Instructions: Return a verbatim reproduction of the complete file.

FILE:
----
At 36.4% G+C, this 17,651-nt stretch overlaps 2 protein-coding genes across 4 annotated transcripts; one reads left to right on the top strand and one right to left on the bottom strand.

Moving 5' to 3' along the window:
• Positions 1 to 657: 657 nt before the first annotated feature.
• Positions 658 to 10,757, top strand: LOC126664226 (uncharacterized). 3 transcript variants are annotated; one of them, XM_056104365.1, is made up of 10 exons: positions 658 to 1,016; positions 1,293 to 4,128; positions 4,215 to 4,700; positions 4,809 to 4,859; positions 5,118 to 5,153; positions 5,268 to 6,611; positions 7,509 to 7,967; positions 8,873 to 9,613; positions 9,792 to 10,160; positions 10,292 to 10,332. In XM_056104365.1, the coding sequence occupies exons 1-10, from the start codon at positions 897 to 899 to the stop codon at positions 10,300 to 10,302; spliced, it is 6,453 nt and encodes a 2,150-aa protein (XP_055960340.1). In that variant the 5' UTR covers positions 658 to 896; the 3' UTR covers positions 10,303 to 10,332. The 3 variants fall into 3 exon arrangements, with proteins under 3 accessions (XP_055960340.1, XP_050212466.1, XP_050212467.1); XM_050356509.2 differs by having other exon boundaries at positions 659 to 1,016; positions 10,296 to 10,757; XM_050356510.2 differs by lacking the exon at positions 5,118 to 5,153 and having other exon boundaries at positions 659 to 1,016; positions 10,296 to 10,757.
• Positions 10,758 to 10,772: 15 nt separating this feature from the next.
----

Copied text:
At 36.4% G+C, this 17,651-nt stretch overlaps 2 protein-coding genes across 4 annotated transcripts; one reads left to right on the top strand and one right to left on the bottom strand.

Moving 5' to 3' along the window:
• Positions 1 to 657: 657 nt before the first annotated feature.
• Positions 658 to 10,757, top strand: LOC126664226 (uncharacterized). 3 transcript variants are annotated; one of them, XM_056104365.1, is made up of 10 exons: positions 658 to 1,016; positions 1,293 to 4,128; positions 4,215 to 4,700; positions 4,809 to 4,859; positions 5,118 to 5,153; positions 5,268 to 6,611; positions 7,509 to 7,967; positions 8,873 to 9,613; positions 9,792 to 10,160; positions 10,292 to 10,332. In XM_056104365.1, the coding sequence occupies exons 1-10, from the start codon at positions 897 to 899 to the stop codon at positions 10,300 to 10,302; spliced, it is 6,453 nt and encodes a 2,150-aa protein (XP_055960340.1). In that variant the 5' UTR covers positions 658 to 896; the 3' UTR covers positions 10,303 to 10,332. The 3 variants fall into 3 exon arrangements, with proteins under 3 accessions (XP_055960340.1, XP_050212466.1, XP_050212467.1); XM_050356509.2 differs by having other exon boundaries at positions 659 to 1,016; positions 10,296 to 10,757; XM_050356510.2 differs by lacking the exon at positions 5,118 to 5,153 and having other exon boundaries at positions 659 to 1,016; positions 10,296 to 10,757.
• Positions 10,758 to 10,772: 15 nt separating this feature from the next.